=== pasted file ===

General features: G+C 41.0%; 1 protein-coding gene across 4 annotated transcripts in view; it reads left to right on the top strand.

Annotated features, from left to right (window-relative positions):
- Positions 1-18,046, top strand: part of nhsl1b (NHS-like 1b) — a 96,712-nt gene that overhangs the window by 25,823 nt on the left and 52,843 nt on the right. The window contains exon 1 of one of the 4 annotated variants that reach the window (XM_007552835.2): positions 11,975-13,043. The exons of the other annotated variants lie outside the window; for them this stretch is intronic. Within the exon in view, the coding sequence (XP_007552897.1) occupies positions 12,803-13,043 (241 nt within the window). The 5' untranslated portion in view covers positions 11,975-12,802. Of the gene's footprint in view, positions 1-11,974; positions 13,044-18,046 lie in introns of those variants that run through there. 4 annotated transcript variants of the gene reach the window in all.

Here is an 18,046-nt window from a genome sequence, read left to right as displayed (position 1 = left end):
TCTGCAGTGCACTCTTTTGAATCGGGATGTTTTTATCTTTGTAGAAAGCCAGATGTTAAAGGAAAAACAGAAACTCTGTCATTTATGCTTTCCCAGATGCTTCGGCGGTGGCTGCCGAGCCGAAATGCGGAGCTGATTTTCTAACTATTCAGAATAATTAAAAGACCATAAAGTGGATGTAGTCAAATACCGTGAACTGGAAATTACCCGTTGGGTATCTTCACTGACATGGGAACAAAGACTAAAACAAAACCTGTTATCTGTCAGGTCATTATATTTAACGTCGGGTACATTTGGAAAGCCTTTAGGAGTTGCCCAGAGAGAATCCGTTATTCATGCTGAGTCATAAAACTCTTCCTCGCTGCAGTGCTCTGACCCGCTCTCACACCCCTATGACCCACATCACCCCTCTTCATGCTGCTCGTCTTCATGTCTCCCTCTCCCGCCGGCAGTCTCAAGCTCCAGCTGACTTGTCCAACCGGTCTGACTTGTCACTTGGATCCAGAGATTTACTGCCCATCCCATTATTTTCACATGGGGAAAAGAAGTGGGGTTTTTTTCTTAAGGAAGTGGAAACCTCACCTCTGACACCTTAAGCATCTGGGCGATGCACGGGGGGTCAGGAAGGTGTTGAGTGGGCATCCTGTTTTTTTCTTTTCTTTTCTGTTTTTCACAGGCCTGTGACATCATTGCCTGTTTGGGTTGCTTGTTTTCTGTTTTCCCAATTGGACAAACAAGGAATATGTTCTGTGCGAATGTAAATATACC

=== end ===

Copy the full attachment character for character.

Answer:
General features: G+C 41.0%; 1 protein-coding gene across 4 annotated transcripts in view; it reads left to right on the top strand.

Annotated features, from left to right (window-relative positions):
- Positions 1-18,046, top strand: part of nhsl1b (NHS-like 1b) — a 96,712-nt gene that overhangs the window by 25,823 nt on the left and 52,843 nt on the right. The window contains exon 1 of one of the 4 annotated variants that reach the window (XM_007552835.2): positions 11,975-13,043. The exons of the other annotated variants lie outside the window; for them this stretch is intronic. Within the exon in view, the coding sequence (XP_007552897.1) occupies positions 12,803-13,043 (241 nt within the window). The 5' untranslated portion in view covers positions 11,975-12,802. Of the gene's footprint in view, positions 1-11,974; positions 13,044-18,046 lie in introns of those variants that run through there. 4 annotated transcript variants of the gene reach the window in all.

Here is an 18,046-nt window from a genome sequence, read left to right as displayed (position 1 = left end):
TCTGCAGTGCACTCTTTTGAATCGGGATGTTTTTATCTTTGTAGAAAGCCAGATGTTAAAGGAAAAACAGAAACTCTGTCATTTATGCTTTCCCAGATGCTTCGGCGGTGGCTGCCGAGCCGAAATGCGGAGCTGATTTTCTAACTATTCAGAATAATTAAAAGACCATAAAGTGGATGTAGTCAAATACCGTGAACTGGAAATTACCCGTTGGGTATCTTCACTGACATGGGAACAAAGACTAAAACAAAACCTGTTATCTGTCAGGTCATTATATTTAACGTCGGGTACATTTGGAAAGCCTTTAGGAGTTGCCCAGAGAGAATCCGTTATTCATGCTGAGTCATAAAACTCTTCCTCGCTGCAGTGCTCTGACCCGCTCTCACACCCCTATGACCCACATCACCCCTCTTCATGCTGCTCGTCTTCATGTCTCCCTCTCCCGCCGGCAGTCTCAAGCTCCAGCTGACTTGTCCAACCGGTCTGACTTGTCACTTGGATCCAGAGATTTACTGCCCATCCCATTATTTTCACATGGGGAAAAGAAGTGGGGTTTTTTTCTTAAGGAAGTGGAAACCTCACCTCTGACACCTTAAGCATCTGGGCGATGCACGGGGGGTCAGGAAGGTGTTGAGTGGGCATCCTGTTTTTTTCTTTTCTTTTCTGTTTTTCACAGGCCTGTGACATCATTGCCTGTTTGGGTTGCTTGTTTTCTGTTTTCCCAATTGGACAAACAAGGAATATGTTCTGTGCGAATGTAAATATACC